“Despite the disappointing returns of the past year, we are fully energised by the prospects for 2022 and profitable growth remains our main goal.
“Our strong capital position allows us to execute our ambitious business plans in which we expect further rate increases on our existing portfolio, with new underwriting teams delivering additional premiums and new business growth within both our catastrophe and non-catastrophe lines.”
Gross premiums over the year reached $1.2 billion for Lancashire, as the company continued to deploy capital into the improved market conditions.
Lancashire’s goal is to maximise the underwriting opportunity and the growth and expansion really reflected this in 2021, with a greatly enlarged book created and a strong runway built to continue to add scale.
The company expanded its business into both property catastrophe and property retrocession lines, using the new capital it had raised for 2021, where it said the rating environment continued to improve in 2021.
Lancashire has also retained more risk in 2021, although its own outwards reinsurance and retro spend rose 39% or $114 million for the year.
Net losses came out at $470.5 million for the year, which was the factor that drove the overall loss, as the elevated levels of severe weather and catastrophe events dented returns for the company.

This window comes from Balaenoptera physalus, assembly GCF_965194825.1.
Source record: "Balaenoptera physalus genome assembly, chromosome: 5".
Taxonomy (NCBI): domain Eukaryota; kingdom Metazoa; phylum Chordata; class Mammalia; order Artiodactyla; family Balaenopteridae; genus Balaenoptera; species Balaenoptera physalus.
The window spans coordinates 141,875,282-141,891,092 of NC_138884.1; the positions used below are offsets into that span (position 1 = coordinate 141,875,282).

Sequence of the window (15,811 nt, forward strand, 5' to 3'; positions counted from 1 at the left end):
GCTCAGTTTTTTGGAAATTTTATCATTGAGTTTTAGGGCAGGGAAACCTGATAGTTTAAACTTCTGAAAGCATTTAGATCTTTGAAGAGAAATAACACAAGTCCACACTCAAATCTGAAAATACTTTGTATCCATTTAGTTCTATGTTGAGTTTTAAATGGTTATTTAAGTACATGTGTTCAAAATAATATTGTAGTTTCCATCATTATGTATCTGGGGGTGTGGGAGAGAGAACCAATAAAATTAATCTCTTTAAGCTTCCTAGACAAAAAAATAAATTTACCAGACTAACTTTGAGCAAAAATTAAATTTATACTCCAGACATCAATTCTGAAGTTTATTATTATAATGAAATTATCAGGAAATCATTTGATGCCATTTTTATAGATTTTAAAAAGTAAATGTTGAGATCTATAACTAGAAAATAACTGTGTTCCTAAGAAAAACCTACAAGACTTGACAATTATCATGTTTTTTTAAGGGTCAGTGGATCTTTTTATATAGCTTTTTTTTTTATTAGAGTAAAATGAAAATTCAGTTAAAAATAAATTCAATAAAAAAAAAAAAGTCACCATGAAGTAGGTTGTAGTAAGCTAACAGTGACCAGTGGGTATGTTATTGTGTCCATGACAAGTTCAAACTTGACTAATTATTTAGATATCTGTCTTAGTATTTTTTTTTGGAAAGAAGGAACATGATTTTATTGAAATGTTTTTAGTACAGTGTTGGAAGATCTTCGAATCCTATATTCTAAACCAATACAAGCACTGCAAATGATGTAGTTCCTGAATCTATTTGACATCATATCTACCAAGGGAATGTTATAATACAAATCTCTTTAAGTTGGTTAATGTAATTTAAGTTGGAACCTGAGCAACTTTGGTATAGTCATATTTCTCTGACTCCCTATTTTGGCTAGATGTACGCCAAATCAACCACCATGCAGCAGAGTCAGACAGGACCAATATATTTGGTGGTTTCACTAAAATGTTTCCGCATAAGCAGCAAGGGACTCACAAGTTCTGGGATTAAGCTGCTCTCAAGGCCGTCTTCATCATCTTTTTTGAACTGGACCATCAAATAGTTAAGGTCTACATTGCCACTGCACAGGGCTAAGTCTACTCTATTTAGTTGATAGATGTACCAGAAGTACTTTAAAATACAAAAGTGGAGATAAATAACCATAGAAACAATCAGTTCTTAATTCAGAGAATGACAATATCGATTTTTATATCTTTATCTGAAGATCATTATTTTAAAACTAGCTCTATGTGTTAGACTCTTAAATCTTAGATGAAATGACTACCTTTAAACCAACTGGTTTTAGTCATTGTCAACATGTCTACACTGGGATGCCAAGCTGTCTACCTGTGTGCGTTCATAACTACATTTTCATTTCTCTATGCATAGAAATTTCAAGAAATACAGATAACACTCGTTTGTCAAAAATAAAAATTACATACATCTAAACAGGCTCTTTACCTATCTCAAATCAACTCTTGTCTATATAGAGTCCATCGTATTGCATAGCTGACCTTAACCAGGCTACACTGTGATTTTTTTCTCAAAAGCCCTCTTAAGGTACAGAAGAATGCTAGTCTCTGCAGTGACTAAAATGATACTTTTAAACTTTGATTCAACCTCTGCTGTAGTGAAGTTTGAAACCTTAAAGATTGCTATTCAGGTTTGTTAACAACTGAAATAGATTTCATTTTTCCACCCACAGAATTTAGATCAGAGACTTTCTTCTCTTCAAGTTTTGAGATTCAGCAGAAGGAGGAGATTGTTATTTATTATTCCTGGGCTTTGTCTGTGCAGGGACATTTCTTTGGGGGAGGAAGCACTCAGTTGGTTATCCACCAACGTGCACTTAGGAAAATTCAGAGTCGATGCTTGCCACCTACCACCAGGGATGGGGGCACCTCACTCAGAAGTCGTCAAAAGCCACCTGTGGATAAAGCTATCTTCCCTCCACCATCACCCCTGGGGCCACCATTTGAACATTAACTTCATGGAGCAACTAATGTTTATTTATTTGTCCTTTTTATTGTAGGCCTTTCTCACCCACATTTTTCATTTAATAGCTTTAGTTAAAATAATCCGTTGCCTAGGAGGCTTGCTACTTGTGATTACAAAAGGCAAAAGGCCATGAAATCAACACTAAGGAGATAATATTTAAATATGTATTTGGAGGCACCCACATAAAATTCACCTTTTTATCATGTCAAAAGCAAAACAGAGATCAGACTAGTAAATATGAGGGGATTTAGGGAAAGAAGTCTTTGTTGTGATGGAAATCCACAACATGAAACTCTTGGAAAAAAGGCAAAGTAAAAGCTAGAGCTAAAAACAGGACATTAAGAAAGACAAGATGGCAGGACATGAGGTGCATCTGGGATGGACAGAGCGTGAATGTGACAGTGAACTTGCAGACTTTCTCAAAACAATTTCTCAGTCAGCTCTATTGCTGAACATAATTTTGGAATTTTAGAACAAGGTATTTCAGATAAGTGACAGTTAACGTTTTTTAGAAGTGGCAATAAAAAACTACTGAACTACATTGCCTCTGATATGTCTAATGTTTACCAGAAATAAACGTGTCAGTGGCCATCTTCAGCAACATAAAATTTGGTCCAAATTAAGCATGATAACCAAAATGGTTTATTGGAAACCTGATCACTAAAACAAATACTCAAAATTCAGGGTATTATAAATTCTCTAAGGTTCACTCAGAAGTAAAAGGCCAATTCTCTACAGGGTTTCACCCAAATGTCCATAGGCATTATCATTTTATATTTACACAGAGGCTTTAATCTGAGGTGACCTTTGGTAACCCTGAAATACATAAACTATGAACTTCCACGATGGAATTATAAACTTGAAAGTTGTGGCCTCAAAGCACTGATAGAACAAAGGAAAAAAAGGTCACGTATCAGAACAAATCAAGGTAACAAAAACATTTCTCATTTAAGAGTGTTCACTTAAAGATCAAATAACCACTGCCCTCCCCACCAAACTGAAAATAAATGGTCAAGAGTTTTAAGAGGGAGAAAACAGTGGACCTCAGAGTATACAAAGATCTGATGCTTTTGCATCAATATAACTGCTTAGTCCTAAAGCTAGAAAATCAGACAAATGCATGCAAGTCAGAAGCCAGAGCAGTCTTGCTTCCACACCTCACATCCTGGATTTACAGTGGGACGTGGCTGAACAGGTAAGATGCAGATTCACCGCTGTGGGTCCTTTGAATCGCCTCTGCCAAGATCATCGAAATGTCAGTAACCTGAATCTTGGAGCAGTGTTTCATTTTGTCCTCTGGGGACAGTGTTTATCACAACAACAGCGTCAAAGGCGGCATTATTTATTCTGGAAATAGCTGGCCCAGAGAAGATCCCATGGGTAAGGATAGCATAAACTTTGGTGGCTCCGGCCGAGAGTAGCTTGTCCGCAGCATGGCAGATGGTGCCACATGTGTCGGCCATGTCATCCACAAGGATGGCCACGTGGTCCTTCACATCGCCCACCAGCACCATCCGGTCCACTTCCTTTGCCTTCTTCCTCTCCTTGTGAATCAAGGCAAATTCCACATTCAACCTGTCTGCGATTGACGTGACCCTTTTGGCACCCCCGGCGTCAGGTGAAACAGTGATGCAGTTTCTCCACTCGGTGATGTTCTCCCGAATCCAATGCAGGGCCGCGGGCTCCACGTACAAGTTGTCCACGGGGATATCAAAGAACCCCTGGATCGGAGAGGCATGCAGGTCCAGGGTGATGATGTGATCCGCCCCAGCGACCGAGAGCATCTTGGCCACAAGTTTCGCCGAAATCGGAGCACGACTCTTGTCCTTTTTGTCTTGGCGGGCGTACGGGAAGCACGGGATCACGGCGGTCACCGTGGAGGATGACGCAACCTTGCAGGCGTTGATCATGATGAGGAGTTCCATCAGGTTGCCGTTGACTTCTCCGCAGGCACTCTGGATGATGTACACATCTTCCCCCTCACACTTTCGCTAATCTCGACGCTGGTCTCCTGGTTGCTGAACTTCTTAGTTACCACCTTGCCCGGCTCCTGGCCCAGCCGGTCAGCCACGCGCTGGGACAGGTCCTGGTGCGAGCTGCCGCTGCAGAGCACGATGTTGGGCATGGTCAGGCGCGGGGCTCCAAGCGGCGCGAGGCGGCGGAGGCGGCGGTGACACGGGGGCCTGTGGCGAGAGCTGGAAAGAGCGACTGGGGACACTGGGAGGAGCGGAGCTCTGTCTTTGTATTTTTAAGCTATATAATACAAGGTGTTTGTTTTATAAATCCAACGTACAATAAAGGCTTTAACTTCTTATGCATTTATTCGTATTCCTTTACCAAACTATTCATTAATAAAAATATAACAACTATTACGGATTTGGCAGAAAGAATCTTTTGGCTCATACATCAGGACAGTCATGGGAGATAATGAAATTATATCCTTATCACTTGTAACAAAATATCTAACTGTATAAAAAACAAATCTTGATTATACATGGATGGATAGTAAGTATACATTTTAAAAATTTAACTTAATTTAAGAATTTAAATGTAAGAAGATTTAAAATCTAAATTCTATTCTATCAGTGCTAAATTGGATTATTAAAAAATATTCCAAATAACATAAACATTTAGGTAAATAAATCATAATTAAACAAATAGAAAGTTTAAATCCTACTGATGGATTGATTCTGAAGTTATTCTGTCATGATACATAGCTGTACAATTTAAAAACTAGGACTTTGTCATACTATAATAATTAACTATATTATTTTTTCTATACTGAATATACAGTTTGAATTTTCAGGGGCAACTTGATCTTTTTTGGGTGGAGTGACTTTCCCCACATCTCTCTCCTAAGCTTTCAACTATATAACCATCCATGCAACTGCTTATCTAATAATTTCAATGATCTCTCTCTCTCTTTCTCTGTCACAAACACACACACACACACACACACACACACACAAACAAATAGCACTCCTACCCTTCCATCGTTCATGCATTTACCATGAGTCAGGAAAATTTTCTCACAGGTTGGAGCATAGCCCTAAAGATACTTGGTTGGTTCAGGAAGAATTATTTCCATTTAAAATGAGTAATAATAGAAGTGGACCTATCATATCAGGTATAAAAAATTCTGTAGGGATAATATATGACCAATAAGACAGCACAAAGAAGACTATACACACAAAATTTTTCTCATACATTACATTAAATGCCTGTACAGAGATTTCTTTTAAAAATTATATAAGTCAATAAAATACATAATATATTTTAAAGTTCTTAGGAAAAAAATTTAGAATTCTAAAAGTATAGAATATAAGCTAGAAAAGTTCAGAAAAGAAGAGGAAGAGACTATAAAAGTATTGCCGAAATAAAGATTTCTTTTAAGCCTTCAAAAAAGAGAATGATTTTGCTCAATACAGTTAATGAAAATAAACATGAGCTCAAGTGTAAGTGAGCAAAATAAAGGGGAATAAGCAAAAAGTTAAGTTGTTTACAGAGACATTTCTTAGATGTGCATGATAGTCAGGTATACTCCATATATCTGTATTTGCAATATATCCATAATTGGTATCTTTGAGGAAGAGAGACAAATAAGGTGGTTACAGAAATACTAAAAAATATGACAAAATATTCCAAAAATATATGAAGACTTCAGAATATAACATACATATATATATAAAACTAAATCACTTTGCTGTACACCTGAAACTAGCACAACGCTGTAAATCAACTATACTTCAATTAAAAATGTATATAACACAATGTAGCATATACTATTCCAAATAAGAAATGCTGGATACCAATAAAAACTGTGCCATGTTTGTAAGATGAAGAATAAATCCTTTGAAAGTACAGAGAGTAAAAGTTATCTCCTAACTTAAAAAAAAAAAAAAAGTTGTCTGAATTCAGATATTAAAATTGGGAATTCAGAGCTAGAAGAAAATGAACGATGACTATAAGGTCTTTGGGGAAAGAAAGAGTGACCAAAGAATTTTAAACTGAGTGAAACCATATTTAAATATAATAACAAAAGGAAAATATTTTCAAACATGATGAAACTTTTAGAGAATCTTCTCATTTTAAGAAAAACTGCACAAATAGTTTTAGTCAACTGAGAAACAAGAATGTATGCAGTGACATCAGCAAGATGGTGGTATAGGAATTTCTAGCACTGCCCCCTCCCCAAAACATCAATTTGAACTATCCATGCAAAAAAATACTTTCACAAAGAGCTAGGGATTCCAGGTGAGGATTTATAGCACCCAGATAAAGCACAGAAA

At Lancashire Capital Management Limited, the third-party capital collateralised reinsurance underwriting arm, 2021 was a positive year in many ways, although catastrophe loss activity dented its contribution to the company.
Underwriting fees for the year rose slightly to $10.6 million for 2021, while profit commissions realised soared 189% to $5.2 million for the year, providing overall growth in third-party capital related fee income of 34% for the year from the collateralised retro reinsurance products.
But the catastrophe loss activity and Lancashire’s share in this, drove a loss of $3.9 million via the firms equity share in the third-party vehicle, denting overall contributions from the collateralised retro reinsurance business for the full-year.
Lancashire said that the loss, in terms of its equity interest in Lancashire Capital Management, was primarily driven by natural catastrophe losses from the first and third quarters of 2021.
Some additional value may flow back to Lancashire from the third-party capital arm over the coming year, we’d imagine.
But the increase in underwriting fees and profit commissions is reflective of the growth in the Lancashire Capital Management strategy over recent years and given the parent companies expansion in 2021, the unit should be in a strong position for 2022.
It’s also worth noting that the LCM vehicle tends to realise profits from prior years, as collateral can be unlocked and that may happen again after the major loss activity of 2021.
With a larger, stronger book underwritten and clear opportunities for its multi-class collateralised reinsurance product through 2022, especially in the challenged retro market, the third-party capital unit should continue to build its results potential for the company through 2022 and deliver an enlarged contribution, catastrophe losses allowing.